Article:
"We are. We are. We're thinking about doing it very seriously," President Trump told Breitbart News in an interview published Tuesday. The "it" in question is designating drug cartels as terrorist organizations, a move Trump said his administration has "been thinking about ... for a long time." The shift would be "psychological, but it's also economic," Trump rambled on. "As terrorists — as terrorist organizations, the answer is yes. They are."
Except legally, they aren't. Our government defines terrorism as "premeditated, politically motivated violence perpetrated against noncombatant targets by subnational groups or clandestine agents," and though the State Department's criteria for designating Foreign Terrorist Organizations is slightly broader, it still involves that element of political coercion. Drug cartels do terrible things, and terrorists sometimes sell drugs, but a drug cartel is not committing terrorism if it is acting for profit rather than politics.
That detail is unlikely to deter Trump from moving forward with the terrorist designation if he so chooses — and really, why would it? This sort of mission creep, in which law enforcement programs originally justified on national security grounds are repurposed for the drug war, is nothing new. Our government made a habit of finding all sorts of unexpected uses for powers and privileges it insisted were strictly to keep us safe from terror.
The Patriot Act, passed in the wake of 9/11, made this transition quite quickly. By 2003, The New York Times reported the Bush administration had "begun using the law with increasing frequency in many criminal investigations that have little or no connection to terrorism," including "suspected drug traffickers." Federal officials told the Times they were "simply using all the tools now available to them to pursue criminals," hastening to note they sometimes also used them for, you know, actual terrorists.
A decade later, an analysis from the Electronic Frontier Foundation showed that was only technically true. The "sneak-and-peek" searches the Patriot Act authorized — which don't require investigators to inform their target they are under scrutiny — rapidly changed from an option for exceptional circumstances to a routine investigative procedure. The searches were also overwhelmingly unconnected to the war on terror: In 2013, for example, 9,401 of 11,129 sneak-and-peak requests dealt with drug cases. Just 51 — less than 1 percent of the total — concerned suspected terrorism.
"Assume that any power you grant to the federal government to fight terrorism will inevitably be used in other contexts," The Washington Post’s Radley Balko wrote at the time. "Assume that the primary 'other context' will be to fight the war on drugs."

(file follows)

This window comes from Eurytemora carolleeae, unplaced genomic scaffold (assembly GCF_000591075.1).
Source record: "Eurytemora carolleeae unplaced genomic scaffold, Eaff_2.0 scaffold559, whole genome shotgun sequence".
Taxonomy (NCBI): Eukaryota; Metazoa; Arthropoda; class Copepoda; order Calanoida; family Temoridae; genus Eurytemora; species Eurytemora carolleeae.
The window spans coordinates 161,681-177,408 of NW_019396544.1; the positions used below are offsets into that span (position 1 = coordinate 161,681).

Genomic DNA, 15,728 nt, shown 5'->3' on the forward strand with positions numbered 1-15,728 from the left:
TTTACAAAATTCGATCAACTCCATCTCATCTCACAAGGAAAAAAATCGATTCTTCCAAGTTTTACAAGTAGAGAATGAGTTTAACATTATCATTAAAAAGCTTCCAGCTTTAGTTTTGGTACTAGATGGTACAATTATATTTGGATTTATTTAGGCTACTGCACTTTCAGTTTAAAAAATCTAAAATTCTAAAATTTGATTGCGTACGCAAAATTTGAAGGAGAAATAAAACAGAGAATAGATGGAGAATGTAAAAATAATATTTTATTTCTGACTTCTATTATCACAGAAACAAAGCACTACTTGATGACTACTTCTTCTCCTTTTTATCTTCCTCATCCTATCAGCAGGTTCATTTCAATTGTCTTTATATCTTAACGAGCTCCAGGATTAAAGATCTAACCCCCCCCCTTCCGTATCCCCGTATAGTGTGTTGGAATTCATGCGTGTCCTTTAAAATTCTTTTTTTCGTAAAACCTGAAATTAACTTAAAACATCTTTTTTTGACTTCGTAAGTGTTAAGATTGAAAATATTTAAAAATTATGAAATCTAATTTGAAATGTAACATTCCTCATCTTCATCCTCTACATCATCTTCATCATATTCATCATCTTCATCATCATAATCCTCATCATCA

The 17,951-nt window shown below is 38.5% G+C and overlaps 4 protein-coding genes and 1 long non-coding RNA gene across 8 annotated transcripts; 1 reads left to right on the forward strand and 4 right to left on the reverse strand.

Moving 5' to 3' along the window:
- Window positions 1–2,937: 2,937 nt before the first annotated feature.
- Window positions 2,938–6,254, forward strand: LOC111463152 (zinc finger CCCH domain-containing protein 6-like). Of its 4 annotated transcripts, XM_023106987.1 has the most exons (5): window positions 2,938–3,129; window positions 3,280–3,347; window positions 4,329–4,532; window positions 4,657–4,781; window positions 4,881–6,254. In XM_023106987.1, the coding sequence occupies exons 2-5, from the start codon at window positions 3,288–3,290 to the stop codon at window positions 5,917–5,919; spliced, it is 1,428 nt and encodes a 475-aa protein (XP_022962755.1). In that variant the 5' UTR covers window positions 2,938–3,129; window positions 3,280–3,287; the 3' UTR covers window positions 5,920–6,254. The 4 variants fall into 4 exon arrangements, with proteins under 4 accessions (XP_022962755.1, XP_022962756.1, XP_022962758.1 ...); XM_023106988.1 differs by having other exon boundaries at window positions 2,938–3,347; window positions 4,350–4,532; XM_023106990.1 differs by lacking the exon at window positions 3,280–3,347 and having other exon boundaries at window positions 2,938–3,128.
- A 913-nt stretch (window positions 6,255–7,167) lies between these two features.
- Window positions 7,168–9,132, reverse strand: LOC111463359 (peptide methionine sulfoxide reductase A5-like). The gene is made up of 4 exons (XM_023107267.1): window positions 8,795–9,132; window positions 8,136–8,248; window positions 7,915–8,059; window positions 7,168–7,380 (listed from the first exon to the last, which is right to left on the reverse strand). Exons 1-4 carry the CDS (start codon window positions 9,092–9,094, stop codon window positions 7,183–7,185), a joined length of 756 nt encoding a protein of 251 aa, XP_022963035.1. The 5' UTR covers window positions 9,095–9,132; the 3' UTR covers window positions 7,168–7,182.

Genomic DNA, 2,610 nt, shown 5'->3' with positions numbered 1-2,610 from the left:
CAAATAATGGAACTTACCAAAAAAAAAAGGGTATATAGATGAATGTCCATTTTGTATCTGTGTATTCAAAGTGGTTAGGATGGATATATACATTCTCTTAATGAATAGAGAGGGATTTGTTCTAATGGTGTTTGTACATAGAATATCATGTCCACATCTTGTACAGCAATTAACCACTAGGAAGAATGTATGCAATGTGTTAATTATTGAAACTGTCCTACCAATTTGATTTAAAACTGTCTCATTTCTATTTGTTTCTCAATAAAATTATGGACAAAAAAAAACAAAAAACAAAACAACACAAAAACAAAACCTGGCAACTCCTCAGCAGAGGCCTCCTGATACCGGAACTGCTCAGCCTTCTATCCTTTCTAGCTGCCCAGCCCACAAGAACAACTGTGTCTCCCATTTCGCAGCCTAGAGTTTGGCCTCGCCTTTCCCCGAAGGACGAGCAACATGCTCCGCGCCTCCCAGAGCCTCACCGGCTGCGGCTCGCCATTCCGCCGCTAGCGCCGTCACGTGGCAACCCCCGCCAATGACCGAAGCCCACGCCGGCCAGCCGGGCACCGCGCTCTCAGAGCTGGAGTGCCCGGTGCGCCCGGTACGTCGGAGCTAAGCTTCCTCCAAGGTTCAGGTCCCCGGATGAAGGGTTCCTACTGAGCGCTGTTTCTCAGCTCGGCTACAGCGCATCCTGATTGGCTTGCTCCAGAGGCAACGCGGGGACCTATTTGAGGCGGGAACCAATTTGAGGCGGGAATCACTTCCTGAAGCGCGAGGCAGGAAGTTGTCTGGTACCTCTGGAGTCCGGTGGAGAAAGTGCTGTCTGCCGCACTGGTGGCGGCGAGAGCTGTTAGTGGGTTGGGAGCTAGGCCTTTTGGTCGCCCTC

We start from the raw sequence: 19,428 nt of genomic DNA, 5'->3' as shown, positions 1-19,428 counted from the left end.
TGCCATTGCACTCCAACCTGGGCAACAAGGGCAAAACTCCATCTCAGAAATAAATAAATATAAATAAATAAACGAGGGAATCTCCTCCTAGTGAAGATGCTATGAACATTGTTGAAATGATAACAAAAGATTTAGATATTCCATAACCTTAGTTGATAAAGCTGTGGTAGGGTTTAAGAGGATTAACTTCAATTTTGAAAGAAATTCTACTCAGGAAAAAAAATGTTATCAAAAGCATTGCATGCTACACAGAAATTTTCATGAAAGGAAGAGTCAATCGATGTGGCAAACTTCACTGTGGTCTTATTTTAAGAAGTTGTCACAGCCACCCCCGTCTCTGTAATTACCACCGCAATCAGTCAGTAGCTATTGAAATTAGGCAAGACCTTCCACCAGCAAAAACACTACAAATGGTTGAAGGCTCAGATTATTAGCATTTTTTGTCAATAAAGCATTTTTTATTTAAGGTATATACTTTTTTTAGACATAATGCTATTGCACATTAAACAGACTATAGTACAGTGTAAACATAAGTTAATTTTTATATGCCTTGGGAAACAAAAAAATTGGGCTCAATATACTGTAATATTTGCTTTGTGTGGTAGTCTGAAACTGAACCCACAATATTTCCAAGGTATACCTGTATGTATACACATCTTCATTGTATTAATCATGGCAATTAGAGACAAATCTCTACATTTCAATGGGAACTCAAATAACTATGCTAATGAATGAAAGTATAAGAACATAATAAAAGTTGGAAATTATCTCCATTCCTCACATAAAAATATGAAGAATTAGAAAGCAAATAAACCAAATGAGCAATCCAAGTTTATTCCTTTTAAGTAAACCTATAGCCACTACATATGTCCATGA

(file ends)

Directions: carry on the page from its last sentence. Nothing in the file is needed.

The same can often be said of measures to fight violent crime more broadly. SWAT teams, initially designed to deal with dangerous hostage and barricade situations, are now regularly used for more mundane purposes. Today, only 7 percent of SWAT raids are used to address the dangers they were created to combat. About two-thirds are used to fight the war on drugs.
This drug war mission creep also moves in the opposite direction. USA Today broke the news in 2015 that the Drug Enforcement Administration (DEA) secretly tracked the metadata for billions of Americans' international phone calls beginning under the first Bush administration about a decade before the 9/11 attacks. The program operated without court approval — in fact, DEA agents actively concealed their surveillance activity to keep it out of public record — and "provided a blueprint for the far broader National Security Agency surveillance that followed." Predictably, drug warriors would later be among the federal agencies asking the NSA for access to its spy data.
Likewise, the Trump administration has repeatedly cited drug trafficking among its reasons for border wall construction. In his State of the Union address this year, the president pitched funding the wall as an opportunity for "Congress to show the world that America is committed to ending illegal immigration and putting the ruthless coyotes, cartels, drug dealers, and human traffickers out of business." On the campaign trail, Trump said the wall would "stop the drugs" and help him "get all of the drug lords, all of the bad ones." In reality, it will do no such thing. If anything, the wall could make the illegal drug trade more lucrative than it already is.
The war on drugs has a convenient malleability that allows it to both leech off other expansions of the security state and be used to justify them. Its consistent ineffectiveness offers unscrupulous politicians a perpetual bugbear, always ready to dance to the tune of whatever new policing technology or authority is desired. It is ripe for abuse.
The ideal solution here would be to end the drug war entirely, but failing that, narrow and more explicitly restrictive national security and law enforcement legislation would be a good start. "Always assume that when a law grants new powers to the government, that law will be interpreted in the vaguest, most expansive, most pro-government manner imaginable," as Balko advises, and try to head off any drug war mission creep before it begins to ooze.